Security awareness training often teaches employees to be suspicious of unsolicited messages from unknown individuals. It is important to make employees aware that malicious emails may also come from known individuals and to warn employees that hijacked message threads are used to deliver malware. Security awareness training can be effective, but it is nowhere near as effective as technical solutions that block malicious messages.
Security can be improved by choosing an email security solution with outbound email scanning. This feature will scan outgoing messages to detect compromised email accounts, allowing security teams to take prompt action to isolate infected devices. You should also ensure that your email security solution includes sandboxing in addition to antivirus engines, as the latter can only detect known malware variants. Attachments that pass standard AV scans are sent to a sandbox where they are subjected to in-depth analysis to identify malicious actions.
These features and many more are included in SpamTitan from TitanHQ. SpamTitan is effective at blocking the full range of email-based threats and is easy to implement and use. If you want to improve your defenses against dangerous email threats such as TrickBot, IcedID, QakBot, and Emotet without breaking the bank, give the TitanHQ team a call for more information about SpamTitan.
SpamTitan is available on a free trial and product demonstrations can be arranged on request.
There has been an alarming surge in ransomware attacks in 2021. Attacks have been conducted on businesses of all sizes, from large international enterprises with multi-million-dollar cybersecurity budgets to small businesses with just a handful of employees. The attacks have shown that no business is to large or small to be targeted.
Ransomware is a form of malware that is used to encrypt files to prevent them from being accessed. The attacker holds the keys to allow data to be decrypted, and those keys will only be provided if a ransom is paid. Ransom demands can range from a few thousand dollars for individual devices up to tens of millions of dollars for large companies.
900% Increase in Ransomware Attacks in 2021
This year has seen ransomware attacks conducted at an alarming level. CybSafe‘s data has revealed a 900% increase in ransomware attacks in the first 6 months of 2021 compared to the corresponding period last year. In addition to the increase in number, the cost of mitigating the attacks has increased and the ransom demands have been growing. This week, for example, Europe’s largest consumer electronics retailer – MediaMarkt – confirmed it was the victim of a Hive ransomware attack. The attackers reportedly demanded a payment of $240 million for the keys to decrypt files.
2021 has shown no company is off limits with multiple attacks conducted on critical infrastructure firms. One attack on Colonial Pipeline in the United States resulted in the shutdown of a fuel pipeline serving the Eastern Seaboard of the United States for a week. A ransom payment of $4.4 million was paid to the attackers to recover data.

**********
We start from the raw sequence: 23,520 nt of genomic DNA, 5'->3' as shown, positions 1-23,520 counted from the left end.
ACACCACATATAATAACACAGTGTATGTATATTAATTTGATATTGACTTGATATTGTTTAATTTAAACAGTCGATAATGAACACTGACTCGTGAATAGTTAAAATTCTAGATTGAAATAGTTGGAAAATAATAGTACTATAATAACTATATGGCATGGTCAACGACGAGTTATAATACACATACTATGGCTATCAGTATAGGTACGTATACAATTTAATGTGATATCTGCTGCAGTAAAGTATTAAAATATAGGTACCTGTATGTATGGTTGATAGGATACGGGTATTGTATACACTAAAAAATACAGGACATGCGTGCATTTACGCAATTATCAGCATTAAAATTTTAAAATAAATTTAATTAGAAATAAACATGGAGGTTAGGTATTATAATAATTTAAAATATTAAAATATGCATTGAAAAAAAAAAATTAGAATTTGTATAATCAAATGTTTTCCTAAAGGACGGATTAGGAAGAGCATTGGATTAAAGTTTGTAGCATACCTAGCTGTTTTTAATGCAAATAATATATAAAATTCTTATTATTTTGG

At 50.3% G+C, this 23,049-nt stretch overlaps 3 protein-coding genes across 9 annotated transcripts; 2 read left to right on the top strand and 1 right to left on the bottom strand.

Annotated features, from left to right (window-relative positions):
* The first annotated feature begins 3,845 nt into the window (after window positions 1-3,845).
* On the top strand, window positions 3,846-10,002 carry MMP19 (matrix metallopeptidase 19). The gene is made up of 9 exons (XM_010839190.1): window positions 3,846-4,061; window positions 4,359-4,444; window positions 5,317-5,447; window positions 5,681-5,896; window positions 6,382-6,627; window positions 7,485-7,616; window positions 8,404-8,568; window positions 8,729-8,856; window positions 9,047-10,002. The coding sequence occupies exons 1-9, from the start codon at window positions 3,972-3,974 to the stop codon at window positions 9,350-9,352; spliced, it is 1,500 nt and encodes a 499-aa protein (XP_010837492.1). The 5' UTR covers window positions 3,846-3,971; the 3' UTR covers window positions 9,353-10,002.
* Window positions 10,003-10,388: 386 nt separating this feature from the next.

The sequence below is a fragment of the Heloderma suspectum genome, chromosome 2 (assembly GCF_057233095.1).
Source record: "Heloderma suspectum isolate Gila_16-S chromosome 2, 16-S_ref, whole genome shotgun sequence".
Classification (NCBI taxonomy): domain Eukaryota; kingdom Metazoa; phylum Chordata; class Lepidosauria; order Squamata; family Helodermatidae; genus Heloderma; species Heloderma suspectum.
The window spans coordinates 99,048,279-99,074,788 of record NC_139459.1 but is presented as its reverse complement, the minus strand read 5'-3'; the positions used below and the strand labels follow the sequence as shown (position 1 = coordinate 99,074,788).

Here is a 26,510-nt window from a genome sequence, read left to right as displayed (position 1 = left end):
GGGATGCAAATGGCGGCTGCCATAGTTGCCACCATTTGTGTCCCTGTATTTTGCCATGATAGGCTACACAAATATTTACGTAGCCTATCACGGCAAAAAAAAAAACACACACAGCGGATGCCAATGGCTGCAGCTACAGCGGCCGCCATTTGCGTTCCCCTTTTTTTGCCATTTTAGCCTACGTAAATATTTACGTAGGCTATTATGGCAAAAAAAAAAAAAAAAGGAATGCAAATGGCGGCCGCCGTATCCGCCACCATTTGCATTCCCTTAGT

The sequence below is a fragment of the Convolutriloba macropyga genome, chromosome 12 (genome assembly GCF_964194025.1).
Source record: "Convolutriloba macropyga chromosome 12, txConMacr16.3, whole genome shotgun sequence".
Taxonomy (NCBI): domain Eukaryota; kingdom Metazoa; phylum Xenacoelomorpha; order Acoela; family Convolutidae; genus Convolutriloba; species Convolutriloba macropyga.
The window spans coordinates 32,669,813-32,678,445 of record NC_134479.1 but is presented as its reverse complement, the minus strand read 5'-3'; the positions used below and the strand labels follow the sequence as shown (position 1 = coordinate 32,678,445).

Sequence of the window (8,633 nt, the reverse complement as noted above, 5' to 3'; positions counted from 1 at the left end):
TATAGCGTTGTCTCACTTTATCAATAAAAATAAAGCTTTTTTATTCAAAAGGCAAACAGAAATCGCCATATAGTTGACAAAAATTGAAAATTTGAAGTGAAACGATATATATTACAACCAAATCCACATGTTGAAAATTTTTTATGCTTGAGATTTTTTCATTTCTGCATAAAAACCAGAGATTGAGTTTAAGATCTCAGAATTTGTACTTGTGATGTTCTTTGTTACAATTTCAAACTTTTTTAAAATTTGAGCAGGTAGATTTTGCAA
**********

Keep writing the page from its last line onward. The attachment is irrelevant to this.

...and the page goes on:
The U.S. software company Kaseya, which provides a range of software solutions to businesses and managed service providers, suffered a major ransomware attack involving REvil ransomware. The REvil gang demanded a payment of $70 million for the keys to decrypt files. The attack affected around 40 managed service providers and an estimated 1,500 downstream businesses.
Attacks have also been conducted on many healthcare providers, with those attacks disrupting healthcare services and putting patient safety at risk. In May 2021, Ireland’s Health Service Executive (HSE) suffered a ransomware attack which is believed to have started with a phishing email. The response gave the Conti ransomware gang the access needed to encrypt files. A $20 million ransom demand was issued, although the attackers provided the keys free of charge in the end. Even so, the HSE took months to recover from the attack at considerable cost.
Ransomware Gangs Targeted by Law Enforcement
The above attacks represent just a tiny percentage of the ransomware attacks that have been publicly disclosed this year and it is clear that the threat of attack is unlikely to wane any time soon.
There has been some good news, however. The attacks on critical infrastructure firms have forced the U.S. government to step up its efforts to target ransomware-related crime. Following the attacks, ransomware attacks were elevated to a level akin to terrorist attacks, and with that comes additional resources.
Already the United States and law enforcement partners around the worked have succeeded in disrupting the activities of several ransomware gangs. The REvil ransomware infrastructure taken down and arrests have been made, the Darkside operation shut down and its suspected successor BlackMatter also. Suspected members of the Clop ransomware operation have been arrested, and Europol has arrested 12 individuals in connection with LockerGoga, MegaCortex, and Dharma ransomware attacks.